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Influencing the National Policy Process: the Role of Health Consumer Groups
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INTRODUCTION: Whilst recent research has focused on consumer involvement at local level in the UK, there have been few studies of the representation of user, carer and patients' interests nationally. This paper concentrates on the role of health consumer groups in representing the collective interests of patients, users and carers in the national policy process.

METHODS: The research consisted of (a) a semi-structured postal questionnaire survey of 123 health consumer groups; (b) semi-structured interviews with key informants from 39 health consumer groups; and (c) semi-structured interviews with 31 policy actors.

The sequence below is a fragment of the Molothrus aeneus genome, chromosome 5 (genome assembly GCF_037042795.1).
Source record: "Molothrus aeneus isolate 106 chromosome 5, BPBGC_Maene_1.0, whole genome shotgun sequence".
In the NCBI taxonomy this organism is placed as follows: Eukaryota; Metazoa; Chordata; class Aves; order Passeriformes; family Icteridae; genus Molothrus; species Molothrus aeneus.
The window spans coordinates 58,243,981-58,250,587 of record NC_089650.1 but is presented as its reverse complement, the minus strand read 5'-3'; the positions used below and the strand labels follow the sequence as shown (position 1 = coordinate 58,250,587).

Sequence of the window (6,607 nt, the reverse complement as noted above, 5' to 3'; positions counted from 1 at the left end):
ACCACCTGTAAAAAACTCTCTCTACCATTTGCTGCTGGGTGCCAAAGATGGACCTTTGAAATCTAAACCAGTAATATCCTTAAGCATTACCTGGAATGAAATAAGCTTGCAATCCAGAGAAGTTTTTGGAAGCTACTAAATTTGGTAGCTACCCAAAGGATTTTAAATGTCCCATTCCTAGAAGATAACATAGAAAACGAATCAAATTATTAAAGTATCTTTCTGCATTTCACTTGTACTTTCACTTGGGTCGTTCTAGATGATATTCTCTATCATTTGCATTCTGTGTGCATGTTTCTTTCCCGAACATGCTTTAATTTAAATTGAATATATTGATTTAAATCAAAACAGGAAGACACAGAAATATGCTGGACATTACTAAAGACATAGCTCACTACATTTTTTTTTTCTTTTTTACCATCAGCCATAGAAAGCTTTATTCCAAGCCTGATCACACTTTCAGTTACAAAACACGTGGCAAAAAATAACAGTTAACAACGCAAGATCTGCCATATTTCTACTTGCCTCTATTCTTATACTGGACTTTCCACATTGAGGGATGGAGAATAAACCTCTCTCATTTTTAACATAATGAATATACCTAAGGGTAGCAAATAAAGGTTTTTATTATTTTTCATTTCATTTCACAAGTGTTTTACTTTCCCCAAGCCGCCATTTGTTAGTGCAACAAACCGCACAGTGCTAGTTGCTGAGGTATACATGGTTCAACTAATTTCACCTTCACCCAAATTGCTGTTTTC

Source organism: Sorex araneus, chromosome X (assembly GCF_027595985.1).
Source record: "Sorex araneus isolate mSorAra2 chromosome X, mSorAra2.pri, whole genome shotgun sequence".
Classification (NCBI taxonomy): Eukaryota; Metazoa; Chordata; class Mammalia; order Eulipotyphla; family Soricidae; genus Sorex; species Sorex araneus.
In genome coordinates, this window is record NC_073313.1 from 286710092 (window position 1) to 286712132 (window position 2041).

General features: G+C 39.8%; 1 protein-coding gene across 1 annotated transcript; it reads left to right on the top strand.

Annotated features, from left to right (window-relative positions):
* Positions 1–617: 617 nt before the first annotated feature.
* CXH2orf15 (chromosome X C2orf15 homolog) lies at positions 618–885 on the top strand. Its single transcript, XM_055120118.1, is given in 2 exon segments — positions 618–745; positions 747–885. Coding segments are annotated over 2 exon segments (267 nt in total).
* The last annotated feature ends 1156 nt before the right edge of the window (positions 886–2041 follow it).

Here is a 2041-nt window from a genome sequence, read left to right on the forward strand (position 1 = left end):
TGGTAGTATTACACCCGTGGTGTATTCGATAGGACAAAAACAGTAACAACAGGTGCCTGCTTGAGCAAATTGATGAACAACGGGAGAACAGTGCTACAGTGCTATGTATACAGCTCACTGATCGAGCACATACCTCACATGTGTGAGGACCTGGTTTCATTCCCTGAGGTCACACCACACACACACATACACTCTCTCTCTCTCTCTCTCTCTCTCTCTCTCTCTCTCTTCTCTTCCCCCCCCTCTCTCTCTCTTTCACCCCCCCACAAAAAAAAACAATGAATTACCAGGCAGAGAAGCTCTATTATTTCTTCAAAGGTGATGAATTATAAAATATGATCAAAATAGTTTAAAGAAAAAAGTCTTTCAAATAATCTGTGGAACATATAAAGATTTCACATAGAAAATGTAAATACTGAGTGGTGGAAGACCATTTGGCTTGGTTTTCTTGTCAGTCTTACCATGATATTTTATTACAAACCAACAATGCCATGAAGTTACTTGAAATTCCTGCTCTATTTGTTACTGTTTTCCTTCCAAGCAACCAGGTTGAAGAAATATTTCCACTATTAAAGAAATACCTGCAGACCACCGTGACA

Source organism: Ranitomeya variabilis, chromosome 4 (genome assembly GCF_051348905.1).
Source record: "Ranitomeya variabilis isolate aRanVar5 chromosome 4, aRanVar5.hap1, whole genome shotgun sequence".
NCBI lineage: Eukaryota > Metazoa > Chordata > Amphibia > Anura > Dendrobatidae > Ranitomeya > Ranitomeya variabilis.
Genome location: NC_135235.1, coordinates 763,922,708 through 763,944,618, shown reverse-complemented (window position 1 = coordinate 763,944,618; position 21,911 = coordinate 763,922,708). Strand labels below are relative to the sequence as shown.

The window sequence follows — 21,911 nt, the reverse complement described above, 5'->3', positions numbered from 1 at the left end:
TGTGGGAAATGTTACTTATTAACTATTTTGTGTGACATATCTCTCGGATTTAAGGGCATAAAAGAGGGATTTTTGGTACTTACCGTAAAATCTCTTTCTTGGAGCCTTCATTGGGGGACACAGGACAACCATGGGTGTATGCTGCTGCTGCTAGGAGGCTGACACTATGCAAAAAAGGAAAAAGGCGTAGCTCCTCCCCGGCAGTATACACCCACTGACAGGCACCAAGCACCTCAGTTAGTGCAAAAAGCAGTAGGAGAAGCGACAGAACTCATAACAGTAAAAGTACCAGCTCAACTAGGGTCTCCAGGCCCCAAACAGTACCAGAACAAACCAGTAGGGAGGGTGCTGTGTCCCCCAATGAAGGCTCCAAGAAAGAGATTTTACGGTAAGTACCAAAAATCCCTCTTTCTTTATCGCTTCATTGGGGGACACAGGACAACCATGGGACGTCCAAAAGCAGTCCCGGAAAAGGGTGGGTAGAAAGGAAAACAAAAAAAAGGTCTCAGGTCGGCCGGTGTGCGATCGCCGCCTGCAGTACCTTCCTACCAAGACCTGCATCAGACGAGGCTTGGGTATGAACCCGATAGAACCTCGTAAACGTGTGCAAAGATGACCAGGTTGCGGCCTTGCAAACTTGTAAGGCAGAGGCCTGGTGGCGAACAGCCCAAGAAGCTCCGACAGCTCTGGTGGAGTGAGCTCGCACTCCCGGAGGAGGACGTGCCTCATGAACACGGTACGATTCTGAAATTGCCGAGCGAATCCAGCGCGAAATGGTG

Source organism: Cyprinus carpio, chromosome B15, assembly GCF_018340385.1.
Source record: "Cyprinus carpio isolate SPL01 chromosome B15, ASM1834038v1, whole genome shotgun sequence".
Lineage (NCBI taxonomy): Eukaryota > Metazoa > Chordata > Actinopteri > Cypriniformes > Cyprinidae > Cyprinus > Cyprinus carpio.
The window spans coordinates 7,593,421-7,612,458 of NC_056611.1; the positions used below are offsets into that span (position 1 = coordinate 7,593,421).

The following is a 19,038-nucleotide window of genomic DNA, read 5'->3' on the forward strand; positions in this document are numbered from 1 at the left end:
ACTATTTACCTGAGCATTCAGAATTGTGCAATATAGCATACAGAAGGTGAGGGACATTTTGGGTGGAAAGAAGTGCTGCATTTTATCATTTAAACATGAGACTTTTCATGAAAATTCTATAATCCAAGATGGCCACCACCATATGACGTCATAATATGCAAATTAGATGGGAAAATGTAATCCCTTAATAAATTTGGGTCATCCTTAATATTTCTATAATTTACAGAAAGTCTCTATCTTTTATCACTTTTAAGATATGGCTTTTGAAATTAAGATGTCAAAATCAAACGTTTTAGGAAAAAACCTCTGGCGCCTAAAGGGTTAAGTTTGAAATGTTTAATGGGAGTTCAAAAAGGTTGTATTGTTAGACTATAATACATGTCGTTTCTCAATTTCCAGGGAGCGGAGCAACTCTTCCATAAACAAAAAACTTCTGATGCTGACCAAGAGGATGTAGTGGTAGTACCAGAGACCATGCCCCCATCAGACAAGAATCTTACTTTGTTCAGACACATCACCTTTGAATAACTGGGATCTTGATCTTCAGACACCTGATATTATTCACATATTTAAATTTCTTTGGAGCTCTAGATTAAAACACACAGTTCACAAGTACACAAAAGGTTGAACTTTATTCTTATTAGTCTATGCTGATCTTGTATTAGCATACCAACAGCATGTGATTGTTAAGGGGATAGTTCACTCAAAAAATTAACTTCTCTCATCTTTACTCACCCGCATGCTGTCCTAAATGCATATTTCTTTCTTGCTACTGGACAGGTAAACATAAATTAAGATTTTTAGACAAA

RESULTS: Health consumer groups were diverse in their origins, scope and structure, and undertook a wide range of activities relating to policy and service provision. Whilst around half the groups described their primary purpose as service provision, over four-fifths identified influencing policy at national level as 'very important' or 'important'. Health consumer groups had developed relationships with civil servants, ministers, MPs and peers to widen their policy objectives. Key facilitators in the policy process included experiential knowledge, relationships with policy makers and working in alliances with other health consumer groups or other stakeholders. Key barriers included problems relating to the political agenda, problems with the consultation process, lack of resources and working within a context of unequal power relationships.

CONCLUSION: Health consumer groups are becoming increasingly involved in the health policy process and collectively are becoming an increasingly influential stakeholder. They have a key role to play in ensuring that the patient, user and carer voice is heard in the policy process. (Authors)
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